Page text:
ISP admits scanning its own subscribers
May 6, 1999
by David Legard
SINGAPORE (IDG) -- The Singaporean Internet service provider SingNet has admitted that over the past week it carried out scans on the computer systems of 200,000 subscribers without their knowledge.
The scans, which were detected by a subscriber who had fitted her computer with antihacking software, were performed to prevent a recurrence of a March incident where hackers were able to obtain passwords from 17 subscribers, SingNet said. The scans were carried out by computer experts from the Ministry of Home Affairs, which had helped crack the March hacking case.
The admission drew some angry comment in online newsgroups about privacy violations, with contributors urging SingNet subscribers to switch ISPs.
In a statement released last week, Paul Chong, chief executive officer of Singapore Telecommunications' multimedia division, which runs SingNet, said there had been no invasion of customers' privacy and that the ISP had customers' best interests at heart.
Looking for security loopholes
Chong said that SingNet regretted not informing customers before the exercise, but said the ISP did not want to alert hackers or to unduly alarm its customers. The scanning program is not a hacking tool and has no ability to enter any computer system; rather, it is a defensive measure to look for security loopholes, Chong said.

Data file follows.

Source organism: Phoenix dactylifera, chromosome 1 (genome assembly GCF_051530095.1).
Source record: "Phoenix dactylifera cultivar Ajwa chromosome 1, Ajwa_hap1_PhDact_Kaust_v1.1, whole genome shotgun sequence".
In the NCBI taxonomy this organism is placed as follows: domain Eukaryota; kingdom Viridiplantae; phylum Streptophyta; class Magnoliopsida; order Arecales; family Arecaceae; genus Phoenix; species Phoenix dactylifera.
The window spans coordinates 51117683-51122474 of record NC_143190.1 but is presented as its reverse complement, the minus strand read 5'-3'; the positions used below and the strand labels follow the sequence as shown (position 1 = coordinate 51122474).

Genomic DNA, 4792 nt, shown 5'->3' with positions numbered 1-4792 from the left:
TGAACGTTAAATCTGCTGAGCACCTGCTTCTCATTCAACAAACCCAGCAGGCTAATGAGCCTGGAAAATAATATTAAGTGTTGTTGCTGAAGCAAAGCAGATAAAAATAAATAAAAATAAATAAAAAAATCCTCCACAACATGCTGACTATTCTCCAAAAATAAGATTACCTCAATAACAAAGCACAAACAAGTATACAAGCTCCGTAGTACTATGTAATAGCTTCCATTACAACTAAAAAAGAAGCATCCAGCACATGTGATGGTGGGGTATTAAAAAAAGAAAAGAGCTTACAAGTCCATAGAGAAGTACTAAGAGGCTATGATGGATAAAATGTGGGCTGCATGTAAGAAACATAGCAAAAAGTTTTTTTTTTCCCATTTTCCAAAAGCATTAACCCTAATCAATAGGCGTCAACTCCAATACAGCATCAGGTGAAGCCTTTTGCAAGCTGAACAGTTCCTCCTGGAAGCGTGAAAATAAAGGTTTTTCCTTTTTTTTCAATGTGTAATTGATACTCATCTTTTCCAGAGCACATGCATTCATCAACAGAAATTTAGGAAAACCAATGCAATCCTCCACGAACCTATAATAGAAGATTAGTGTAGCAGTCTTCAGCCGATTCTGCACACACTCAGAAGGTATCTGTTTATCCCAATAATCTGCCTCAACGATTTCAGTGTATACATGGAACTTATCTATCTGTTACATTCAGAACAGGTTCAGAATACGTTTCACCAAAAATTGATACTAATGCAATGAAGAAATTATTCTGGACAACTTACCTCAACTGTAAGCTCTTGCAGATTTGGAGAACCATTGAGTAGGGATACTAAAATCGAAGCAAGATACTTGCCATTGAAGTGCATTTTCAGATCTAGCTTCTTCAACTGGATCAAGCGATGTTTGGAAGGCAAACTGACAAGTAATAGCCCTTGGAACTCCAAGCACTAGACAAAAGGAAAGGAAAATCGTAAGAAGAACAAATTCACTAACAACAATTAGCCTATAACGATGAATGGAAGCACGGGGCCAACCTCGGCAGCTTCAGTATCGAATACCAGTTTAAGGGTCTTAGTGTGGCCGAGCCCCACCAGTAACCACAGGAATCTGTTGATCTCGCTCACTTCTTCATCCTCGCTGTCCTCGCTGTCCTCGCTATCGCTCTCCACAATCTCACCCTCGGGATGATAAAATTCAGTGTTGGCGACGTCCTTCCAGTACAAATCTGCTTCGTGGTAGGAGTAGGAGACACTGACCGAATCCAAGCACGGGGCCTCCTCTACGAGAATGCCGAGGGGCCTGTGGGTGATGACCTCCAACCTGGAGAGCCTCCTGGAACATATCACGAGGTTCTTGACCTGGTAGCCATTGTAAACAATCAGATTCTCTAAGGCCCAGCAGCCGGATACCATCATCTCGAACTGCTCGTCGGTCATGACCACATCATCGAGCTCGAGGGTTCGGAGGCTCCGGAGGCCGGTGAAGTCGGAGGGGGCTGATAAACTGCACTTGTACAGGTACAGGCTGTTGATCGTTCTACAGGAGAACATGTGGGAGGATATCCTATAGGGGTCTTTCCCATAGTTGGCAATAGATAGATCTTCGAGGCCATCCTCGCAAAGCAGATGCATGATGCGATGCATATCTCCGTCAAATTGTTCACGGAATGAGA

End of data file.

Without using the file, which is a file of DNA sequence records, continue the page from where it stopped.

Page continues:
The scan checked computer systems' vulnerability to so-called Trojan horse attacks, SingNet said. A Trojan horse lets a hacker capture passwords and gain access to a person's PC and data.
The Singaporean ISP used NetBus and Back Orifice scanning software, which was detected by a law student with Jammer antihacking software installed on her system, local press reported.
Alarmed, the student contacted SingNet, which said it was responsible for the intrusion, press reports added. Back Orifice was developed last year by hacker group Cult of the Dead Cow.
SingNet said it had discovered 900 computers infected with Trojan horse viruses during the week, and would inform owners by e-mail.
The ISP has stopped scanning while it seeks subscribers' views on preventive scanning measures, SingNet said. The ISP said it will call upon the independent National Internet Advisory Committee to certify that its scanning exercises are unobtrusive.
Two other Singaporean ISPs, Cyberway and Pacific Internet, responded by placing gaudy advertisements on their Web sites for virus-detection software such as Jammer, Private Desktop, NukeNabber, and Anti-Gen.
U.S. advisor seeks full-blown debate on encryption
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